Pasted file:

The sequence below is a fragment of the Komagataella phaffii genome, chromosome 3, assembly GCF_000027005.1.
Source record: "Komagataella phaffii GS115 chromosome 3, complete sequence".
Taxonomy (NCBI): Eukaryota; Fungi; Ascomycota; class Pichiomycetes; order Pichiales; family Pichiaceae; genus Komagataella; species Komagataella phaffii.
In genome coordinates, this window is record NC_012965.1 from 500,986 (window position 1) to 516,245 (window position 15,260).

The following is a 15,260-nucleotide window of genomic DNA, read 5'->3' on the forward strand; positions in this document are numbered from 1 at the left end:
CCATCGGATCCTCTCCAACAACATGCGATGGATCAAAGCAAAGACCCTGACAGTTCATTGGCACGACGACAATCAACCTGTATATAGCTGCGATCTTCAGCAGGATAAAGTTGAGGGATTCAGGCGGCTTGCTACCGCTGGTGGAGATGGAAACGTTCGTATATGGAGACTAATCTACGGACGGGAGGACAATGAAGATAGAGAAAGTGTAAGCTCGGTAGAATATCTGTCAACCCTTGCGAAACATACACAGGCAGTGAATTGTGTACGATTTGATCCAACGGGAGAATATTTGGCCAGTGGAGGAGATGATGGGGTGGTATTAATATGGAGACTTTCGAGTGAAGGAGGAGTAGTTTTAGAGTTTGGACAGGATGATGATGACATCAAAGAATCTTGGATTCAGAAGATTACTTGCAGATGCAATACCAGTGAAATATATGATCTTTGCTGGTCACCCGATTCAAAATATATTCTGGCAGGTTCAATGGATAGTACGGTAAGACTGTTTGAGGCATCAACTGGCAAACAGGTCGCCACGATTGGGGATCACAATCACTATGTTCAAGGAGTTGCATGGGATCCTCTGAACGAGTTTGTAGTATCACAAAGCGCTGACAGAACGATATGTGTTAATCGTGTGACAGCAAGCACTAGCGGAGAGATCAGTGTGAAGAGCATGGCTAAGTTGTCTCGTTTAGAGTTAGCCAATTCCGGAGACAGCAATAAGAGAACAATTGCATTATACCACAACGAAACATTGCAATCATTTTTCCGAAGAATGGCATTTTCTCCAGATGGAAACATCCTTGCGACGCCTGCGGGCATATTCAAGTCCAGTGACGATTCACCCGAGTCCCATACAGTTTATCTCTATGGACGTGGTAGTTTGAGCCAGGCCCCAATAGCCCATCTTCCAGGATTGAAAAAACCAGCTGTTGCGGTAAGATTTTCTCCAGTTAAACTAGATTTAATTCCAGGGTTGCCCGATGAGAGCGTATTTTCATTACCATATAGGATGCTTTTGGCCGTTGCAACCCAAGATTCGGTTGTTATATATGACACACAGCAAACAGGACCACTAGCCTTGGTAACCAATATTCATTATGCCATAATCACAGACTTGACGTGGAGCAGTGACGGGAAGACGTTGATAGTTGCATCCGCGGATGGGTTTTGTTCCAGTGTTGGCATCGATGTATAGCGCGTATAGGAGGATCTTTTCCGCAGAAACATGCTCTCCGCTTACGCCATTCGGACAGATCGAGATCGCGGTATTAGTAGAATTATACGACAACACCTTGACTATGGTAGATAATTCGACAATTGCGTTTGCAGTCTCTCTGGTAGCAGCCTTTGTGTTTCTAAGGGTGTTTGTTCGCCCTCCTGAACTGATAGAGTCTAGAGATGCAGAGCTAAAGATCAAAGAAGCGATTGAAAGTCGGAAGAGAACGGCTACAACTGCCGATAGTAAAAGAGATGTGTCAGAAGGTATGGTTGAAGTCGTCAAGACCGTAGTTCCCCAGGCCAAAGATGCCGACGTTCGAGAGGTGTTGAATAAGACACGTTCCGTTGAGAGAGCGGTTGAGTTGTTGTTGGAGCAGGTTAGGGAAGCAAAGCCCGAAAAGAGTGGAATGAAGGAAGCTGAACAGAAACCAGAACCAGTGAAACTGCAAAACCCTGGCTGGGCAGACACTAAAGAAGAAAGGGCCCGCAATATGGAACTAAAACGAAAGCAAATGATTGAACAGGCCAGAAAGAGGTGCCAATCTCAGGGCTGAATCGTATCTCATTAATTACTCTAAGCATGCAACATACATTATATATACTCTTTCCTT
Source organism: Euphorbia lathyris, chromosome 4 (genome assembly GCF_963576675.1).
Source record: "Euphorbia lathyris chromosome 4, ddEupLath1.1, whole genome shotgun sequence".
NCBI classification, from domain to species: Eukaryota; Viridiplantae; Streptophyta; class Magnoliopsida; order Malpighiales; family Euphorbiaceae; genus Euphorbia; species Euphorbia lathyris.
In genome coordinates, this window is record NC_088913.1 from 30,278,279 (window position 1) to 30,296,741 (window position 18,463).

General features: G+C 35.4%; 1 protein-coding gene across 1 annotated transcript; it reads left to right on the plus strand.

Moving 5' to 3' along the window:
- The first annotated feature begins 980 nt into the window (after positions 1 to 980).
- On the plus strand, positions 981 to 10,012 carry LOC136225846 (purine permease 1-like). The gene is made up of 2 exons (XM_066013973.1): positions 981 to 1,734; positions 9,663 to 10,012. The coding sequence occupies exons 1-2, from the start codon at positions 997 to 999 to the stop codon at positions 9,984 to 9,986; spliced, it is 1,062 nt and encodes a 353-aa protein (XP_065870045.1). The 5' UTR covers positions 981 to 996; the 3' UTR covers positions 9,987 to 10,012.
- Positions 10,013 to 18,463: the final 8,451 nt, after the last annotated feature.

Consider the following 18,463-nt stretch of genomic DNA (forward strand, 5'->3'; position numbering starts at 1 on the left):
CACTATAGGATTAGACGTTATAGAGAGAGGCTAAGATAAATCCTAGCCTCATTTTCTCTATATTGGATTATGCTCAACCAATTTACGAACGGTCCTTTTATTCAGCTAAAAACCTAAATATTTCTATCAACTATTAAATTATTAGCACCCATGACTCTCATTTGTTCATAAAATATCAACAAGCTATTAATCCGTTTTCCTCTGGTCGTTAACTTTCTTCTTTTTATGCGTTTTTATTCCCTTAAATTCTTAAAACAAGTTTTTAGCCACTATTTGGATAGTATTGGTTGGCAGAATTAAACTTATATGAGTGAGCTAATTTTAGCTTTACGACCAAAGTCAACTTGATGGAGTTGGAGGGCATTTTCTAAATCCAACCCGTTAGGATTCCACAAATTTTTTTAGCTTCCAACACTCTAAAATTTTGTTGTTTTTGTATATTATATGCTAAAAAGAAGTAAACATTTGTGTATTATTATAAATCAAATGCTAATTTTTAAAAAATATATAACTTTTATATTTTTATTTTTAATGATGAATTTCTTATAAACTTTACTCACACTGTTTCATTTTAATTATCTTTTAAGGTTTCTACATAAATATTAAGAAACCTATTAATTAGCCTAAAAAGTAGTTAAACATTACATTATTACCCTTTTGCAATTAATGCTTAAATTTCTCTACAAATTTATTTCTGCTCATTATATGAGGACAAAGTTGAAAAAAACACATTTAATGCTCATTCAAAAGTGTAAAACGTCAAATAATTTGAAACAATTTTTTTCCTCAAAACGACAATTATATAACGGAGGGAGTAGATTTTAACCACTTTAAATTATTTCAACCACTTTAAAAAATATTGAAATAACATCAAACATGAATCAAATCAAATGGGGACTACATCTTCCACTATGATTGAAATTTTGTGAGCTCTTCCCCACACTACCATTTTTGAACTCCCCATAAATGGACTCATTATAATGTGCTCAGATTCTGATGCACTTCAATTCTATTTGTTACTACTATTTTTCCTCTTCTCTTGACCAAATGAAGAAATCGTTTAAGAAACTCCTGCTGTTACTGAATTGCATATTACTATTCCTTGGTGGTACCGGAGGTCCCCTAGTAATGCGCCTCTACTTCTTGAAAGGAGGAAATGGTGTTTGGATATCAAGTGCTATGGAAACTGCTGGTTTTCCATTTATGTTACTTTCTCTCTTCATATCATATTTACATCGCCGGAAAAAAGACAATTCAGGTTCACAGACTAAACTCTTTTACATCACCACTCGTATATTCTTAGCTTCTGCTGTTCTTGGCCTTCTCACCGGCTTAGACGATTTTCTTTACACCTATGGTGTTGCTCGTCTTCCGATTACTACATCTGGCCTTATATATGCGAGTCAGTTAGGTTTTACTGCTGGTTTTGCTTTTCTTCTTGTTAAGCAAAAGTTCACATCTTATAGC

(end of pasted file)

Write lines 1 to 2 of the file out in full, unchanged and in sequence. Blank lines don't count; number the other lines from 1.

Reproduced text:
The sequence below is a fragment of the Komagataella phaffii genome, chromosome 3, assembly GCF_000027005.1.
Source record: "Komagataella phaffii GS115 chromosome 3, complete sequence".